The ALS Association's Translational Research Advancing Therapies for ALS (TREAT ALS™) program provided funding at each stage of development for this therapy, beginning with establishing the proof of concept in pre-clinical work. That work was led by Don Cleveland, Ph.D., and Richard Smith, M.D., both of the University of California at San Diego, along with Dr. Miller, Dr. Cleveland's lab, and Frank Bennett, Ph.D., of Isis Pharmaceuticals, developer of the antisense molecules used in the research program. Merit Cudkowicz, M.D., of Massachusetts General Hospital, was co-investigator of the clinical trial.
This first-in-human trial of an antisense therapy for a neurodegenerative disease is the culmination of years of work by scores of people from academia and biotechnology, working in partnership to stop ALS," Dr. Bruijn said. "We still have much work to do before we know whether antisense therapy can offer benefit to patients with SOD1 mutations, but the evident safety of the procedure is very encouraging and should allow larger and longer trials in the near future that can tell us more about the potential of this form of treatment."
The ALS Association is grateful to have received funding to support this new groundbreaking research from the following:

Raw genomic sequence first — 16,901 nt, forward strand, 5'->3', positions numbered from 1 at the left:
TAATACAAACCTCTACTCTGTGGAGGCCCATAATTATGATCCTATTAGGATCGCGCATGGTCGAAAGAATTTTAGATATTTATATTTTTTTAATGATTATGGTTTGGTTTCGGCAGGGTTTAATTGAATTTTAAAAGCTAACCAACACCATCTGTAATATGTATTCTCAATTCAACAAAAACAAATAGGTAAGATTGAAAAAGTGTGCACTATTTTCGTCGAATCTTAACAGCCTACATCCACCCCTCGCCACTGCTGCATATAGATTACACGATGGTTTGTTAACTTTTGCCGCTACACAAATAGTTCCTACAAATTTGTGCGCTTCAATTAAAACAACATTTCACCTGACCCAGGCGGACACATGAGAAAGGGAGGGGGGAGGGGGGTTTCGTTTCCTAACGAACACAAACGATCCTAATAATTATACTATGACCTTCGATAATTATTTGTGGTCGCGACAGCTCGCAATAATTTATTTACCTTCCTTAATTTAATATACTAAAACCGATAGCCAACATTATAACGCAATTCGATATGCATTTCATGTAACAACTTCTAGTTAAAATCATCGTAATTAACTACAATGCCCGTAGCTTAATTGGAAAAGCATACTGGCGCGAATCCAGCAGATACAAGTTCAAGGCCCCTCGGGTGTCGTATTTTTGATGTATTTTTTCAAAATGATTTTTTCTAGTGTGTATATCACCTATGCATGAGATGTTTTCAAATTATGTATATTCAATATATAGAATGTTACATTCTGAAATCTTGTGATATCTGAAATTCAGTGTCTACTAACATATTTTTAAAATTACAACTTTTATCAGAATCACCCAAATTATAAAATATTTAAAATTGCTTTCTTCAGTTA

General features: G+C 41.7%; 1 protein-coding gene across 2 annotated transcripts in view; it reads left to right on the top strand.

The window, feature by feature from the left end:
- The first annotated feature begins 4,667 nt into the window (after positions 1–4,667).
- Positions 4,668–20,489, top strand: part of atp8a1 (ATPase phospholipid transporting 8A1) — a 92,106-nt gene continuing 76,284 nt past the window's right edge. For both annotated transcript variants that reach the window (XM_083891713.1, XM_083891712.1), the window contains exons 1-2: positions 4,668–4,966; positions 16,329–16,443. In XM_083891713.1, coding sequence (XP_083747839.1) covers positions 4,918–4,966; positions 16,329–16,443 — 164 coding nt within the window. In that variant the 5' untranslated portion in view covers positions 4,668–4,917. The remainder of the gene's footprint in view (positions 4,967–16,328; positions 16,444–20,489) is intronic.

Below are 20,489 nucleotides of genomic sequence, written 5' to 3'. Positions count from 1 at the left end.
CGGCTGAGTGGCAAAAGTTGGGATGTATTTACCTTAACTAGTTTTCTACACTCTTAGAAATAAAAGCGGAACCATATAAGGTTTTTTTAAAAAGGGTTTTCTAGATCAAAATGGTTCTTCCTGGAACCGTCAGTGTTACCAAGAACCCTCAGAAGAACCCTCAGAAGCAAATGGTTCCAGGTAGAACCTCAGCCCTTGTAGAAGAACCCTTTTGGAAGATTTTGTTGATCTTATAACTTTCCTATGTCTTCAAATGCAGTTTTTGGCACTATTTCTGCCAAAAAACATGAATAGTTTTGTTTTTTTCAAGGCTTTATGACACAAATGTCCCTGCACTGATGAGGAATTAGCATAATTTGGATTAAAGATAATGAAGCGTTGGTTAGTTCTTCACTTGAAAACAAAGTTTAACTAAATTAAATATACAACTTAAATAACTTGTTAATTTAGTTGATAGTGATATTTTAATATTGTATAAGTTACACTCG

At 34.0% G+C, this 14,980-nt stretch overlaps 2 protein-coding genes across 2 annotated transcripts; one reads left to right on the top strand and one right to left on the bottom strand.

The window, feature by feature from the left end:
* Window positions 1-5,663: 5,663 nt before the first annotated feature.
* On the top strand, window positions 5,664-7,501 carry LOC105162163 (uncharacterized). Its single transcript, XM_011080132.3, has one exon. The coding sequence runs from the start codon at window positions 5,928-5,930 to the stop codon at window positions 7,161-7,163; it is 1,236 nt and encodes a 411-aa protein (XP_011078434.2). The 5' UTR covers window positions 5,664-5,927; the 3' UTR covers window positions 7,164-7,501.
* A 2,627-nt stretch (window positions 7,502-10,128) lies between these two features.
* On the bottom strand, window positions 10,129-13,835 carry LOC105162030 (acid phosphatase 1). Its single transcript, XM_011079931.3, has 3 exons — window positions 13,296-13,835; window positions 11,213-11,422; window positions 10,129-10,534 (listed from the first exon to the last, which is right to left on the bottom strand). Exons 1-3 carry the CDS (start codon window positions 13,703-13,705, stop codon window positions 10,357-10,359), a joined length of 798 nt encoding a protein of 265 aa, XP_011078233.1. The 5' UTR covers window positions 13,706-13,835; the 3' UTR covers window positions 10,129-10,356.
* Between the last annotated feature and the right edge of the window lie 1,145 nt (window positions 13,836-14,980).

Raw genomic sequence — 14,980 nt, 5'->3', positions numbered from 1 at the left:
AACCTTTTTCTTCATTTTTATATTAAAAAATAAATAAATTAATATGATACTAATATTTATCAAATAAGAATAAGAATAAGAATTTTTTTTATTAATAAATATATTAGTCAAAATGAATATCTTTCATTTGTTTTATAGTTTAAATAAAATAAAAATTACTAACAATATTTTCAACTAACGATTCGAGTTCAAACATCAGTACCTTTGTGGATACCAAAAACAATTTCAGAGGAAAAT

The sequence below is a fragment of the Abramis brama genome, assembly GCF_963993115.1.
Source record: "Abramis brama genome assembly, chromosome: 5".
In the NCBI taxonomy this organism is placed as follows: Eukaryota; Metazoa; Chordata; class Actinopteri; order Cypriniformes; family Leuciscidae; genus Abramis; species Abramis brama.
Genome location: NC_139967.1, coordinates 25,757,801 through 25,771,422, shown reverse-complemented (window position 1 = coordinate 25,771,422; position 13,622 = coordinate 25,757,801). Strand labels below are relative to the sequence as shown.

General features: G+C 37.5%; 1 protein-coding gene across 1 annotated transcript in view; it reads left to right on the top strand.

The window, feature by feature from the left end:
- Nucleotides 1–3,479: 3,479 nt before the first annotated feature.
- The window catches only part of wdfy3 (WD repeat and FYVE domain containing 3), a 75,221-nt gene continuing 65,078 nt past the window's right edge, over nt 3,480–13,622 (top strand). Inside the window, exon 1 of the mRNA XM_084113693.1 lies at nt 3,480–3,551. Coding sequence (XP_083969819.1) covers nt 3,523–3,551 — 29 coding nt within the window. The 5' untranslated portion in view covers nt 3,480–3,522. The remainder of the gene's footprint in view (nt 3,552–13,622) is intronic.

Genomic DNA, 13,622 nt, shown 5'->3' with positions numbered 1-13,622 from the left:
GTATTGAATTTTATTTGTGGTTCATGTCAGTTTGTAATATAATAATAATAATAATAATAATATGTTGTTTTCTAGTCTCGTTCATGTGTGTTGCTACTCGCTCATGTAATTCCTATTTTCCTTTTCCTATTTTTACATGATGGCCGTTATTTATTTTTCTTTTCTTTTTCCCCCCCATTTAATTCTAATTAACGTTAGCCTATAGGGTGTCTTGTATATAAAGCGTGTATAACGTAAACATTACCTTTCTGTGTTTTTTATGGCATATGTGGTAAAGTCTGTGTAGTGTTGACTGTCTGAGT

The Kanter Family ALS Research Fund and The ALS Association Greater Philadelphia Chapter The Jeff Kaufman Fund and The ALS Association Wisconsin Chapter The Wallace Genetic Foundation and Mrs. Jean Wallace DouglasThe George Yardley Company, the family of George Yardley, and The ALS Association Orange County Chapter Contributors to the Lou Gehrig Challenge campaign of The ALS AssociationAbout The ALS AssociationThe ALS Association is the only national non-profit organization fighting Lou Gehrig's Disease on every front. By leading the way in global research, providing assistance for people with ALS through a nationwide network of chapters, coordinating multidisciplinary care through certified clinical care centers, and fostering government partnerships, The Association builds hope and enhances quality of life while aggressively searching for new treatments and a cure. For more information about The ALS Association, visit our website at www.alsa.org. SOURCE The ALS Association